Last night I found myself tucked into the corner of a table at 44 and X, a very stylish little restaurant over in Hell’s Kitchen, surrounded by some big name authors and editorial people from Thomas & Mercer and Amazon Publishing.  The night before, it was a cocktail party at Ink48 Press Lounge. And I asked myself… how did I get here?

Yes, it is me, dressed up. It happens once in a while.

I received an invitation from my publisher to both events, and though I wasn’t attending Book Expo America, both the cocktail party and the dinner were a short train ride from my side of the Hudson, and this would be my chance to finally put faces to the people I’d been dealing with since last summer. Oh, and to network, I suppose, though anyone who knows me knows I’m not really a ‘network’ type person. I’m a solitude type, and the moment I stepped out into that loud, crowded lounge, filled to bursting with wall-to-wall laughter and unfamiliar faces, my first instinct was to U-turn it right back into the elevator. It’s amusing how pressing through Penn Station at rush hour doesn’t faze me, and I’m perfectly comfortable wandering the streets of Queens, but set me in the middle of a social event like this and I start backing towards the exit. But I was there for a reason, and armed with a glass of Glenfiddich, I braced myself and headed in. From the looks of it, everyone there seemed to know most everyone else…everyone except me.  No name tags, no means to tell who was who, no idea where to start. This was my first foray into the world of publishing, and I was completely out of my element. Ultimately I retreated to a quiet corner and stared longingly out at boats making their way up and down the Hudson.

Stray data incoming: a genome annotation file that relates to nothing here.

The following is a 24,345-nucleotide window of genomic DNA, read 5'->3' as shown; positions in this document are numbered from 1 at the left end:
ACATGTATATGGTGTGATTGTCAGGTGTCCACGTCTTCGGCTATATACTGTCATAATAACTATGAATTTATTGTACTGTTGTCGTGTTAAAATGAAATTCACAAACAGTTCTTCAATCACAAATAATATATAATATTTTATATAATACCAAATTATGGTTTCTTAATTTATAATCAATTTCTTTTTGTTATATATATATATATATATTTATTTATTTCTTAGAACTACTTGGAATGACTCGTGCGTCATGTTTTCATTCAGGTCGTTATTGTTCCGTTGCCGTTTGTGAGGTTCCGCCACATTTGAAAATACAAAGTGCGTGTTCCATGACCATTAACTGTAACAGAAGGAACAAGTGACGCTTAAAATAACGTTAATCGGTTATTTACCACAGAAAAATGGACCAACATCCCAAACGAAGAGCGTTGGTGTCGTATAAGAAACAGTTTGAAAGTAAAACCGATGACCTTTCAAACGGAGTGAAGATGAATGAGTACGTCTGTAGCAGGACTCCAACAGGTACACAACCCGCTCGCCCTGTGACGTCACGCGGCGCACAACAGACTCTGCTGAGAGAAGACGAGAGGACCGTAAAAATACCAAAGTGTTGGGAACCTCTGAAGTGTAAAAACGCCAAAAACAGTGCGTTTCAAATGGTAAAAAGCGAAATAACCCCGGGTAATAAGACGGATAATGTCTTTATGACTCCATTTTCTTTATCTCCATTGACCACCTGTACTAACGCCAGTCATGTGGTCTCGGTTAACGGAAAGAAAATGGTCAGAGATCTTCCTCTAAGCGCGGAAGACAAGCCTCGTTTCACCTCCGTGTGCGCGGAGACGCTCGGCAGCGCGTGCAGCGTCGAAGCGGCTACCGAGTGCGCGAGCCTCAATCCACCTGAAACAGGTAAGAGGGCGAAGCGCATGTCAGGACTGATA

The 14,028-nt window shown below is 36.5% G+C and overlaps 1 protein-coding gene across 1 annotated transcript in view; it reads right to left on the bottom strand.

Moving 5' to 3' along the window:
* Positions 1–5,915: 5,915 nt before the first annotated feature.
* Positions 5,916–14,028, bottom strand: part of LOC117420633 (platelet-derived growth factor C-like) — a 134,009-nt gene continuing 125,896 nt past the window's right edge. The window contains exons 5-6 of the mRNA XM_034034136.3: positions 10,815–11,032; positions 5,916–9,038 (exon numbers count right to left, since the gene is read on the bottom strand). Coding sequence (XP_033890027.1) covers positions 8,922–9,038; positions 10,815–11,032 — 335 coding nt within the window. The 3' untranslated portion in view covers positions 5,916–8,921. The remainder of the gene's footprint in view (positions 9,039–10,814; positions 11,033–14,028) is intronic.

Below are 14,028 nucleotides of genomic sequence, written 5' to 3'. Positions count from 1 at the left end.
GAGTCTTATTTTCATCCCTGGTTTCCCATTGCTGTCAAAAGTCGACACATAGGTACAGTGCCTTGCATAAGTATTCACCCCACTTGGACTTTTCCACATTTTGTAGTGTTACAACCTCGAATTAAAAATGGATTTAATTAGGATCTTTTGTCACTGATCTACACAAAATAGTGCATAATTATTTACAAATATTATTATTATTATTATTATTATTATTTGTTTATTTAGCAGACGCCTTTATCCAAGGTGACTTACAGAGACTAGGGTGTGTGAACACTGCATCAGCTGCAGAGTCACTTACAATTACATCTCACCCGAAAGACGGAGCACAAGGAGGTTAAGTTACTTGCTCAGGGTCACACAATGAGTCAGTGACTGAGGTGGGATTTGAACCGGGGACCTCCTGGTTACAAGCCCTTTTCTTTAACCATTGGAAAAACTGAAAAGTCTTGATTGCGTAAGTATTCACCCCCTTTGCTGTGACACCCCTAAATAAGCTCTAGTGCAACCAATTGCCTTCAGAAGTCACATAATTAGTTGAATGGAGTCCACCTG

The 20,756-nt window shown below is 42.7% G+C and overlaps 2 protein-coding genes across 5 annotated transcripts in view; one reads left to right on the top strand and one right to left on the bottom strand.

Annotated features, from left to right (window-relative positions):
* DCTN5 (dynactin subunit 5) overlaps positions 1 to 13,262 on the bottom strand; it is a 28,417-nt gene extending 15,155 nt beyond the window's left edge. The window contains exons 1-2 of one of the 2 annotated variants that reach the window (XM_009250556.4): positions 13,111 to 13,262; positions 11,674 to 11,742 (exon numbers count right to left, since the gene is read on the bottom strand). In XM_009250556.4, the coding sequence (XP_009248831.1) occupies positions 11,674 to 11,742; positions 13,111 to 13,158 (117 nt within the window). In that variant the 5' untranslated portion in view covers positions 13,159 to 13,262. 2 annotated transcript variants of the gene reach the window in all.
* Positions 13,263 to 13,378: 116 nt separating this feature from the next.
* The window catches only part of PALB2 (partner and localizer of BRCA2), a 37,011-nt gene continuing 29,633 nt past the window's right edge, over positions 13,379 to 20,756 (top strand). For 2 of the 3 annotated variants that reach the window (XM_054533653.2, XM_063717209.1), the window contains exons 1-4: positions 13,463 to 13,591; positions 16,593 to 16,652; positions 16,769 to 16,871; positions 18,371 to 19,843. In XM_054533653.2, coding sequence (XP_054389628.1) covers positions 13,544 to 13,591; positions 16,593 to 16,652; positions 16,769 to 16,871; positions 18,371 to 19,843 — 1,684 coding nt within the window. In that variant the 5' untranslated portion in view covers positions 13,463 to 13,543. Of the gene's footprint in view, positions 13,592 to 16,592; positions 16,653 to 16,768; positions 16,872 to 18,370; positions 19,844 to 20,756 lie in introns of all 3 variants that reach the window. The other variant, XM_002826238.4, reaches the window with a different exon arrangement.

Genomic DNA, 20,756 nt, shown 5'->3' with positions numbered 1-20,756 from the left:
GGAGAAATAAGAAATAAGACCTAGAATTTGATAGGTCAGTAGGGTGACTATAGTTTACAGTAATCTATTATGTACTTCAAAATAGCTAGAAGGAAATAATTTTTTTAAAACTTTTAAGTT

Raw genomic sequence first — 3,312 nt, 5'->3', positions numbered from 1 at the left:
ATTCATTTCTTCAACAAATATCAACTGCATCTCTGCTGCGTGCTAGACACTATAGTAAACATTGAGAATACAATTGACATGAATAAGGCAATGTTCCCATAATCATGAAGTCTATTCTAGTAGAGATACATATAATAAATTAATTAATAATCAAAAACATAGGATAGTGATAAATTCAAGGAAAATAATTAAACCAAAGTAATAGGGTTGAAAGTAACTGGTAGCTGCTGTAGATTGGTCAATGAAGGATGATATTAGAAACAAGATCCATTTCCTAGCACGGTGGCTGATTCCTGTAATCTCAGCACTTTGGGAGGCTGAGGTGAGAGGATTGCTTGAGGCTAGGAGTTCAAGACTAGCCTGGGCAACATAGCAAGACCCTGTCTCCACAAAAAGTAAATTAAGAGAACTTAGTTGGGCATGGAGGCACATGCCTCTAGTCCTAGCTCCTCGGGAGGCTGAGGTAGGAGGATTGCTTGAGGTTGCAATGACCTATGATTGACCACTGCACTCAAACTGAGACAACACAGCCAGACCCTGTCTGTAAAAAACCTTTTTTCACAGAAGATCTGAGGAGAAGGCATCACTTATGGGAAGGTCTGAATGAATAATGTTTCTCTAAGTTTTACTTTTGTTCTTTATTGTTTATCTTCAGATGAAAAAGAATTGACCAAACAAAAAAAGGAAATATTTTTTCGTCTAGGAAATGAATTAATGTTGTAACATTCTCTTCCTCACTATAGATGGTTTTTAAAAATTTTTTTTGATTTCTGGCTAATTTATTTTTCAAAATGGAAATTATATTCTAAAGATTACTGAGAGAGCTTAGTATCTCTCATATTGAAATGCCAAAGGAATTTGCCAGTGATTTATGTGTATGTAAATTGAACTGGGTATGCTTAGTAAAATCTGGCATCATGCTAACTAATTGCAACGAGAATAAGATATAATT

I realize these events, from the writer’s groups and conventions to the cocktail parties, are part of the landscape many authors navigate along their way to publication.  It goes with the territory, this process of making connections, networking, and I began to wonder if I might have overlooked something I should have been doing from the beginning. I eavesdropped on the animated conversations swirling around me and wondered if I’d missed some critical step in the process. I wrote a book simply because I enjoyed writing. I never really though much beyond that, and the last year had been a whirlwind of amazing and unexpected changes. But now I was on the outside, looking in.